Learning Disability Definitions

Topics: Special education, Educational psychology, Learning disability Pages: 12 (3484 words) Published: February 1, 2011
Learning Disability Definitions

Carolyn Stacey


This article addresses the components of The Individuals with Disabilities Education Act (2004) and The National Joint Committee on Learning Disabilities (1981) definitions of Learning Disabilities. Their similarities and differences in terms of their impact on identification and program development for students , the Canadian definition perspective as well as the inclusion of studying tips for special needs students is explored. The Individuals with Disabilities Education Act is the American federal law that governs special education services for children from the time of birth until they graduate from high school. Revised in 2004, the Act defines Learning Disabilities as the following:

Specific learning disability means a disorder in one or more of the basic
psychological processes involved in understanding or in using language, spoken or written, which may manifest itself in an imperfect ability to listen, think, speak, read, write, spell or to do mathematical calculations. The term included such conditions as perceptual handicaps, brain injury, minimal brain dysfunction, dyslexia and developmental aphasia. This term does not include children who have learning problems which are primarily the result of visual, hearing, or motor handicaps, of mental retardation, of emotional disturbance, or of environmental, cultural, or economic disadvantage. (Public Law 108-446)

The National Joint Committee on Learning Disabilities (1981) has defined Learning disabilities as the following:
Learning disabilities is a generic term that refers to a heterogeneous group of disorders manifested by significant difficulties in the acquisition and use of listening, speaking, reading, writing, reasoning, or mathematical abilities. These disorders are intrinsic to the individual and presumed to be due to central nervous system dysfunction. Even though a learning disability may occur concomitantly with other handicapping conditions, it is not the direct result of those conditions.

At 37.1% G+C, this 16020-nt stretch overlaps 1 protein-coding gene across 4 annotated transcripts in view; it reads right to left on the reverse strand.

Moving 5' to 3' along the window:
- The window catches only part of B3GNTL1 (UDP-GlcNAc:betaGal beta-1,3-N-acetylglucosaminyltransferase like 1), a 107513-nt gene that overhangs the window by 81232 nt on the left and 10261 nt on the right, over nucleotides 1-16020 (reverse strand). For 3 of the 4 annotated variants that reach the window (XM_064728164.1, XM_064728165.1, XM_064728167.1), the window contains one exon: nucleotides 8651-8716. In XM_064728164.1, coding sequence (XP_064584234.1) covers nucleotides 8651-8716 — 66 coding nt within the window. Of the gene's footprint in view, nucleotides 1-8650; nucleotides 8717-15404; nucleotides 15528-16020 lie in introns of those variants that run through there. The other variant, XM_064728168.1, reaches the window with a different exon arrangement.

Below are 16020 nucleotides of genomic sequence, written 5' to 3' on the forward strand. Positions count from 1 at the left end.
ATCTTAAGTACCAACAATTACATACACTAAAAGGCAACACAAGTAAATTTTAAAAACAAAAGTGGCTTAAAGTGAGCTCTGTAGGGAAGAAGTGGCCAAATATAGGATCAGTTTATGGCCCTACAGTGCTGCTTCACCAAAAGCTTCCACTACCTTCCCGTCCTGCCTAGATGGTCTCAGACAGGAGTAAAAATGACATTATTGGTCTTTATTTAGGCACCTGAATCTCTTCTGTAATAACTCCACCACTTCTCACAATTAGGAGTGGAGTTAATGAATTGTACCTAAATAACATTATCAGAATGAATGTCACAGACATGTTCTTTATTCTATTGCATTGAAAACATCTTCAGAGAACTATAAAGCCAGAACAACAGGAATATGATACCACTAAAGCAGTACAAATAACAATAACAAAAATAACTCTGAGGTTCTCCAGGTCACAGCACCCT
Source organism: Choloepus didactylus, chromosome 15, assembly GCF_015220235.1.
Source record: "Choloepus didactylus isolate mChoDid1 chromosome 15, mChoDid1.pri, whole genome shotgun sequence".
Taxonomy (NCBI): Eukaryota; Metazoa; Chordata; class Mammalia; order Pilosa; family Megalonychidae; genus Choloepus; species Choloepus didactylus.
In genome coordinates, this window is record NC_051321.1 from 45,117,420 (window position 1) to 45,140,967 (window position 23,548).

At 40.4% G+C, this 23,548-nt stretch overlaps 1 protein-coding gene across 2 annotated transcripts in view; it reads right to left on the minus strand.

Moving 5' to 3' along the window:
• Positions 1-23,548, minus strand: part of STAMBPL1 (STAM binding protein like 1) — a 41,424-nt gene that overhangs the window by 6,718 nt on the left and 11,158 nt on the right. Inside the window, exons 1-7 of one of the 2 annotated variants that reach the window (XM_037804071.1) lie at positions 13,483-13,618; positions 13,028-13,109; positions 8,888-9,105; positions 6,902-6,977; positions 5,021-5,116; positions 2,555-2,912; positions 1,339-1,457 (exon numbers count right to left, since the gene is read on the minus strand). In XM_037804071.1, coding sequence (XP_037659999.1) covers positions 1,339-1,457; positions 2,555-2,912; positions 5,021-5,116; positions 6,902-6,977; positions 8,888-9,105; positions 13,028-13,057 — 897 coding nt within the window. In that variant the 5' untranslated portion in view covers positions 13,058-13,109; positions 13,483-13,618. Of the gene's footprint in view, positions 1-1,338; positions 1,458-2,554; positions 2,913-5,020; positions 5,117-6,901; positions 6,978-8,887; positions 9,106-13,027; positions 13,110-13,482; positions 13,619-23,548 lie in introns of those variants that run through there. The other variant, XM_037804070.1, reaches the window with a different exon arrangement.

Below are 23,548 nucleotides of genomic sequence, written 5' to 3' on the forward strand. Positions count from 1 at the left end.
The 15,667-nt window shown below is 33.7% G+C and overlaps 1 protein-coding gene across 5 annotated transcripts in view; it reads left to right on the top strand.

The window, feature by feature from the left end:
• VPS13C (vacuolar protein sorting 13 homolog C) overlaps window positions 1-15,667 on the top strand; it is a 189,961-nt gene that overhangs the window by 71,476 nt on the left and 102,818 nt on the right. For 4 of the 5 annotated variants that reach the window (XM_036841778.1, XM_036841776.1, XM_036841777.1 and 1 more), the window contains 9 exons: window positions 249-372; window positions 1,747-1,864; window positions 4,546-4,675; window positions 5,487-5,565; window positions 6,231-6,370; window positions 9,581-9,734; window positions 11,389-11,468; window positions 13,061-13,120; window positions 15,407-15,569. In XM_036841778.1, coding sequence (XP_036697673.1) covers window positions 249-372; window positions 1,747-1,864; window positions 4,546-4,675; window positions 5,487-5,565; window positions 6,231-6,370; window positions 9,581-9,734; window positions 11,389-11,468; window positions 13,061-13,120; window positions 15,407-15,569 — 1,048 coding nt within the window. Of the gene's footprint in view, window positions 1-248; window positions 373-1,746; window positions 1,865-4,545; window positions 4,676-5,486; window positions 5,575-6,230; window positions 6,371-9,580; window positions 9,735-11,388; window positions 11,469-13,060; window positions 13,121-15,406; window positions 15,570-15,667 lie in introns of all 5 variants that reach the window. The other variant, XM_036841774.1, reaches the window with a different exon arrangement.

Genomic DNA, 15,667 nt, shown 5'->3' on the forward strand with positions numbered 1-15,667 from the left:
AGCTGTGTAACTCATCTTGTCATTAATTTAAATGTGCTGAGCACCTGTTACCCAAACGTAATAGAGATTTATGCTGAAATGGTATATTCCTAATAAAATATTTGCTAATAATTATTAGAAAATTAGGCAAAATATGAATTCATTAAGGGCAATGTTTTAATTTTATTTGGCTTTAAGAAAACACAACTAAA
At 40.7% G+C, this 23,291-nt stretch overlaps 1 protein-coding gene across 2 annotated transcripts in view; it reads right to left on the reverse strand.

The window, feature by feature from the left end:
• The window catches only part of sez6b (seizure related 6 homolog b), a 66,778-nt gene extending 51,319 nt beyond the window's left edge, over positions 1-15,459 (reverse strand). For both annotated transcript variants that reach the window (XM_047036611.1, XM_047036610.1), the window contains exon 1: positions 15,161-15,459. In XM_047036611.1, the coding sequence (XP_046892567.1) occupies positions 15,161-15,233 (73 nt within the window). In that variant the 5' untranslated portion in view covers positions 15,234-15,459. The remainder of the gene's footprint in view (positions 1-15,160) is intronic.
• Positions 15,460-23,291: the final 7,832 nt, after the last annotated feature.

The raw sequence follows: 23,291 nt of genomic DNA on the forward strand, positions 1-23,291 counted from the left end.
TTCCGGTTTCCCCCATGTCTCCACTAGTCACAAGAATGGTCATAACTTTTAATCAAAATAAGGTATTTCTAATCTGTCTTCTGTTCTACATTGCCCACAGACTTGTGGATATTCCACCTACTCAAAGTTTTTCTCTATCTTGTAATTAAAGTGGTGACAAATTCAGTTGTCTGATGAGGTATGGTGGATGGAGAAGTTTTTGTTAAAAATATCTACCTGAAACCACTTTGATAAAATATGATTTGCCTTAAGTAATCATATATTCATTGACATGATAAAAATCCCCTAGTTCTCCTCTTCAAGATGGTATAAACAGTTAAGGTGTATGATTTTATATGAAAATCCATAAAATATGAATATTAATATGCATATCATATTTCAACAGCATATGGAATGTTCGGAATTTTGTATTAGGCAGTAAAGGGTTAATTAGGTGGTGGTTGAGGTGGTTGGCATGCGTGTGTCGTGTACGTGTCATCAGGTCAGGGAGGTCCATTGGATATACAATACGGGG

From the definitions above, it can be determined that there is controversy in defining the term. As outlined in the matrix below, it is important to note the similarities and the differences of the components of the above noted definitions to ascertain the correct and appropriate usage of such a general term. Definitions Discrepancy Heterogeneity Exclusion / Extrinsic/ Inclusion Intrinsic Factors IDEA| Difference in aptitude and achievement. Severe discrepancy between IQ and achievement test scores.| Multiple domains in which the LD manifests due to one or more psychological processes involved in understanding or in using listening, thinking, speaking, reading, writing,spelling and math.| Excludes individuals who have learning difficulties as the result of visual, hearing, or motor handicaps, of mental retardation, of emotional disturbances, or of environmental, cultural, or economic misfortune.Includes conditions such as perceptual handicaps, brain injury, minimal brain dysfunction, dyslexia and developmental aphasia.| LD is due to intrinsic influences. Individuals who meet the first three criteria is presumed to have achievement issues due to Neurobiological factors Extrinsic factors of prenatal, postnatal and the environment may influence a LD.| NCJLD| Significant differences in achievement cannot be solely based by a quantitative score| LD is used in a general term – multiple domains which the LD manifests by significant difference in acquisition and use of listening, speaking, and reading, writing, reasoning and math skills.Intra- Inter- individual differences are noted across life span.| Excludes sensory impairments, attention deficit hyperactivity disorder, mental retardation and emotional disturbances Includes co-morbidity with other disorders that manifest...

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Canadian Charter of Rights and Freedoms
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